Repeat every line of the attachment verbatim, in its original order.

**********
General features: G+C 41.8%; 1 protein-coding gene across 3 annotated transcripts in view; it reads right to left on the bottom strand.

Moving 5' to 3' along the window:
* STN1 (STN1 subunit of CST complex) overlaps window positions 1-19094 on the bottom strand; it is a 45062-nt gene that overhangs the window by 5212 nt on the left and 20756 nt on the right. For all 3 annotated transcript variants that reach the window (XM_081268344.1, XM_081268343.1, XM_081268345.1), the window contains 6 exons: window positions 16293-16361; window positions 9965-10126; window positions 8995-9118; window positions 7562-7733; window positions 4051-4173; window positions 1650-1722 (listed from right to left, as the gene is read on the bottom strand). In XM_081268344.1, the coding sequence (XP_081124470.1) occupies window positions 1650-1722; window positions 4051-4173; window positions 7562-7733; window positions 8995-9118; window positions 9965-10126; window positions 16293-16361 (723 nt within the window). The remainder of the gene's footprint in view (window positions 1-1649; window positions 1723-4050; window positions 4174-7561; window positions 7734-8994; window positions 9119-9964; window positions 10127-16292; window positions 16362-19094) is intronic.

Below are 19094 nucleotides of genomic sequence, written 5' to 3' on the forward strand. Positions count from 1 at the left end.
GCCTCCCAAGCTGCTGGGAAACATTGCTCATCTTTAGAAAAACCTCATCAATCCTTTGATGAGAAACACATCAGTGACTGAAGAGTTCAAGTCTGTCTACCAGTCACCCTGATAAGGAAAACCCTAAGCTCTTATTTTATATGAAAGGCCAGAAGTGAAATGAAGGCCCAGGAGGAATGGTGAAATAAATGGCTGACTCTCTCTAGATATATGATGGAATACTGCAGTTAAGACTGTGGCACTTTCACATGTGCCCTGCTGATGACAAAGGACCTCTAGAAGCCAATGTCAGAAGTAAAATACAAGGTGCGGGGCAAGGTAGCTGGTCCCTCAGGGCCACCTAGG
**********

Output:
General features: G+C 41.8%; 1 protein-coding gene across 3 annotated transcripts in view; it reads right to left on the bottom strand.

Moving 5' to 3' along the window:
* STN1 (STN1 subunit of CST complex) overlaps window positions 1-19094 on the bottom strand; it is a 45062-nt gene that overhangs the window by 5212 nt on the left and 20756 nt on the right. For all 3 annotated transcript variants that reach the window (XM_081268344.1, XM_081268343.1, XM_081268345.1), the window contains 6 exons: window positions 16293-16361; window positions 9965-10126; window positions 8995-9118; window positions 7562-7733; window positions 4051-4173; window positions 1650-1722 (listed from right to left, as the gene is read on the bottom strand). In XM_081268344.1, the coding sequence (XP_081124470.1) occupies window positions 1650-1722; window positions 4051-4173; window positions 7562-7733; window positions 8995-9118; window positions 9965-10126; window positions 16293-16361 (723 nt within the window). The remainder of the gene's footprint in view (window positions 1-1649; window positions 1723-4050; window positions 4174-7561; window positions 7734-8994; window positions 9119-9964; window positions 10127-16292; window positions 16362-19094) is intronic.

Below are 19094 nucleotides of genomic sequence, written 5' to 3' on the forward strand. Positions count from 1 at the left end.
GCCTCCCAAGCTGCTGGGAAACATTGCTCATCTTTAGAAAAACCTCATCAATCCTTTGATGAGAAACACATCAGTGACTGAAGAGTTCAAGTCTGTCTACCAGTCACCCTGATAAGGAAAACCCTAAGCTCTTATTTTATATGAAAGGCCAGAAGTGAAATGAAGGCCCAGGAGGAATGGTGAAATAAATGGCTGACTCTCTCTAGATATATGATGGAATACTGCAGTTAAGACTGTGGCACTTTCACATGTGCCCTGCTGATGACAAAGGACCTCTAGAAGCCAATGTCAGAAGTAAAATACAAGGTGCGGGGCAAGGTAGCTGGTCCCTCAGGGCCACCTAGG